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Summary:

Chinese auto parts giant Wanxiang has won a bid for electric car maker Fisker for $149 million, and a judge has approved it. Will they restart production of the Karma and make the Atlantic soon?

Row of Fisker Karmas

A Delaware judge approved the sale of bankrupt electric car maker Fisker and its assets to Chinese auto parts giant Wanxiang, according to local reports on Tuesday. Wanxiang, which also bought up bankrupt battery maker A123 Systems in late 2012, won the bid over Hong Kong billionaire Richard Li’s company Hybrid Technology, and the auction occurred over the end of last week.

As Quartz put it, the auction had “pitted two Chinese billionaires against one another: Wanxiang’s Lu Guanqiu vs. Hong Kong telecoms titan Richard Li.” Wanxiang bid $149 million for Fisker, which is substantially larger than some earlier prices that had been offered, but just a fraction of Fisker’s valuation at one time. Lu’s advantages were that Wanxiang owns A123 — which made the batteries for Fisker’s Karma car — and also that he appeared to be willing to bail out unsecured creditors.

Ray Lane's Fisker Karma

Ray Lane’s Fisker Karma

Wanxiang has said if it wins the bid it can soon restart production on Fisker’s first electric car, the Karma, and it can start providing parts and services for current Karmas on the roads. It will also resume development of the second car, the Atlantic. Only about 2,000 Karmas were sold before Fisker stopped production.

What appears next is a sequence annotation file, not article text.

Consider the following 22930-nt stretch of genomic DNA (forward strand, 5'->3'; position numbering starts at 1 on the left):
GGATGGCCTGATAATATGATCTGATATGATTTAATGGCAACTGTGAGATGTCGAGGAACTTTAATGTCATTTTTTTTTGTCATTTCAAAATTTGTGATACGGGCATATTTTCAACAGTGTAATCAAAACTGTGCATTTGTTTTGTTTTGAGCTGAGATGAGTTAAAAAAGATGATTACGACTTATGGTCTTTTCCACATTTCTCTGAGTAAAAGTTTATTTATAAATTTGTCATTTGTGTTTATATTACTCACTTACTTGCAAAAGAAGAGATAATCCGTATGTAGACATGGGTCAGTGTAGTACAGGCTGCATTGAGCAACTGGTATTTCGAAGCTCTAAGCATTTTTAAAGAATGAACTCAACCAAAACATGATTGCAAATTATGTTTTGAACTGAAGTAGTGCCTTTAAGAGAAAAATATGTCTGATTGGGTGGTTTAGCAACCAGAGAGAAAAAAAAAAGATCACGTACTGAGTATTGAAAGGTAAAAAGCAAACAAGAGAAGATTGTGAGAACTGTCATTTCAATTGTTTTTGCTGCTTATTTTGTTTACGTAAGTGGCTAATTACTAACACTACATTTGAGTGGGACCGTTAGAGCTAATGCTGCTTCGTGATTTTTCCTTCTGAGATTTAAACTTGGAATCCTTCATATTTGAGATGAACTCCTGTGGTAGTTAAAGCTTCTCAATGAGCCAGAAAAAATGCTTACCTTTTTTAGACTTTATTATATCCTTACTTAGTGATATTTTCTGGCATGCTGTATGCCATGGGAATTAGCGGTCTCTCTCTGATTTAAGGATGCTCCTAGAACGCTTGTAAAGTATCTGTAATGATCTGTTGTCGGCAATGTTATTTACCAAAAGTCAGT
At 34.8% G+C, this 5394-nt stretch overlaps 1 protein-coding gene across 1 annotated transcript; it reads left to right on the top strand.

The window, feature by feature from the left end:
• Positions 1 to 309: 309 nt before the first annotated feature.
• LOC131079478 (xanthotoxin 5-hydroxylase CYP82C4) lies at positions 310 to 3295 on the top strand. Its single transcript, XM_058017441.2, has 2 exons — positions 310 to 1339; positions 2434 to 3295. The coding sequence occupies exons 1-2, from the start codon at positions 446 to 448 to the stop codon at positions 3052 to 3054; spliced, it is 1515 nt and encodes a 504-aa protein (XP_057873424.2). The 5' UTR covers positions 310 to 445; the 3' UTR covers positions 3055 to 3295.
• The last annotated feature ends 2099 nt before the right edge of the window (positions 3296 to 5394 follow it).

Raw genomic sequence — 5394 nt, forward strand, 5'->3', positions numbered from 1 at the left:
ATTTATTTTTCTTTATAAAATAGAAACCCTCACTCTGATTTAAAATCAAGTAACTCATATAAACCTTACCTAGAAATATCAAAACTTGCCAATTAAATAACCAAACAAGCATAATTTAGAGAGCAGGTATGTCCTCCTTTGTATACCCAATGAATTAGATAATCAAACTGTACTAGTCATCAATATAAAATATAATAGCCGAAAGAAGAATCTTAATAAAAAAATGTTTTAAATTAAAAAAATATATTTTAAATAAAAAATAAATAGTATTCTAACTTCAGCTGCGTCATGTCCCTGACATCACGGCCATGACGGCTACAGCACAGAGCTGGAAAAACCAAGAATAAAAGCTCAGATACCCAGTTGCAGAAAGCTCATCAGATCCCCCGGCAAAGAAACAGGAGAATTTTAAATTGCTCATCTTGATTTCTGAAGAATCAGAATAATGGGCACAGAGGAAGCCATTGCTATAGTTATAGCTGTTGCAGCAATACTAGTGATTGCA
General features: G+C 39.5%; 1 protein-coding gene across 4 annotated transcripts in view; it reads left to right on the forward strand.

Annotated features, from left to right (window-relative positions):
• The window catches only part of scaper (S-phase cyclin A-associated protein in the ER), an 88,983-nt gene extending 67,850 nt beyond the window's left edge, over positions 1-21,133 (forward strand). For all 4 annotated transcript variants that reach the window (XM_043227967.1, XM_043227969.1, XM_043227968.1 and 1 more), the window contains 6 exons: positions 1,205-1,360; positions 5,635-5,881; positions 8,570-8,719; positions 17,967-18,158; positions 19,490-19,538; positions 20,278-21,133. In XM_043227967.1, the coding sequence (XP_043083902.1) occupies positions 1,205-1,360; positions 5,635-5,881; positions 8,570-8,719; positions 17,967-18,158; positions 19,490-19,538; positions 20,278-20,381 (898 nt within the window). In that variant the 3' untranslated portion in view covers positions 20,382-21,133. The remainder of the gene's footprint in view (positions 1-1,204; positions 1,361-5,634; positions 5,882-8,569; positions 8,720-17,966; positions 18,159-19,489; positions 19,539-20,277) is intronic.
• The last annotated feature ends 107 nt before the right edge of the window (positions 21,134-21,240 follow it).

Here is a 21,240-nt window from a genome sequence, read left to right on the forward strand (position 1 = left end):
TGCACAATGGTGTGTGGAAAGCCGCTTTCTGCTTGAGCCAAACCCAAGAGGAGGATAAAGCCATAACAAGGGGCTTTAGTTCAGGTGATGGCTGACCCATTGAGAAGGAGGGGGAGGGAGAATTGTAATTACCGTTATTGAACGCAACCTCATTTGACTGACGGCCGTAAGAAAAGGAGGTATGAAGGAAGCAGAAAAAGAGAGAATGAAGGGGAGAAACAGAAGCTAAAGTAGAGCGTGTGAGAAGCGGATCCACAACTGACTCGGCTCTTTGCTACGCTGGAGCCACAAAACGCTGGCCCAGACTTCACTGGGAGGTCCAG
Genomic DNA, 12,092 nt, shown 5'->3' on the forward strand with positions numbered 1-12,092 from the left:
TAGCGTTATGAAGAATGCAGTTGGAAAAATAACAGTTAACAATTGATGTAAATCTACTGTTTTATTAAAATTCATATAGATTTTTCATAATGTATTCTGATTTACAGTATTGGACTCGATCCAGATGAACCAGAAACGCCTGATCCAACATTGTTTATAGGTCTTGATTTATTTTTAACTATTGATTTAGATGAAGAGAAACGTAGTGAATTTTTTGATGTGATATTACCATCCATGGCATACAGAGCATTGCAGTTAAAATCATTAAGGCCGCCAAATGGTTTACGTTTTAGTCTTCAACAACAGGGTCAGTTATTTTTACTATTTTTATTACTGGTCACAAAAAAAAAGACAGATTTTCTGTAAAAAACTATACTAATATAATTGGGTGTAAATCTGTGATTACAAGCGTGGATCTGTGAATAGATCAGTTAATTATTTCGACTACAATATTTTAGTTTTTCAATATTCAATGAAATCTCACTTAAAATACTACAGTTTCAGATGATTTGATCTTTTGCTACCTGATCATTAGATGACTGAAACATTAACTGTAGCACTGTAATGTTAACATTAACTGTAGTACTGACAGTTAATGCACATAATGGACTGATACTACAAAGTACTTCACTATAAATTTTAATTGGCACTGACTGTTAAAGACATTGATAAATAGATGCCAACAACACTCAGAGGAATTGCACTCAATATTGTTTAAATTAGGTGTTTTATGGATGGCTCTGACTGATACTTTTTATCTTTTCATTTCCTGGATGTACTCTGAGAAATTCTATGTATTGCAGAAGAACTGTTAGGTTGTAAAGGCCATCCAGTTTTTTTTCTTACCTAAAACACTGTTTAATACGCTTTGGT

Wanxiang’s U.S. division, based in Elgin, Illinois, has 6,000 workers in the U.S. and $2.5 billion in annual revenue. The Chinese company has a total of $13 billion in revenue and 45,000 employees across the world.

The head of Wanxiang America, Pin Li, called cleantech “the new frontier for civilization,” in an interview with me a couple years ago. The company is involved in all types of clean technology, from electric cars, to solar, to wind farms, to batteries.

Wanxiang has also invested $420 million into GreatPoint Energy, a company based in Cambridge, Mass. that converts coal into cleaner-burning natural gas. At the time that deal was described by the Wall Street Journal as “the largest ever by a Chinese corporation into a venture-capital-funded U.S. company.” Wanxiang also invested in another struggling company electric car company Smith Electric Vehicles.

As with Wanxiang’s deal with A123, controversy will follow the realization that a Chinese conglomerate will likely be taking over an electric car maker that got substantial funding from the U.S. government. But as I reported yesterday, there’s money coming from Asia for some of these hard to fund cleantech innovations.

Is the world ready for more Karmas? The car received weak reviews and the brand has been tarnished substantially. But clearly there’s been high demand for Tesla and its cars, so if a revived Fisker can overcome its past problems, it could find a market for its cars.

If you didn’t follow the long ongoing saga of Fisker, check out this piece I wrote last year: A look under the hood — why electric car maker Fisker crashed and burned.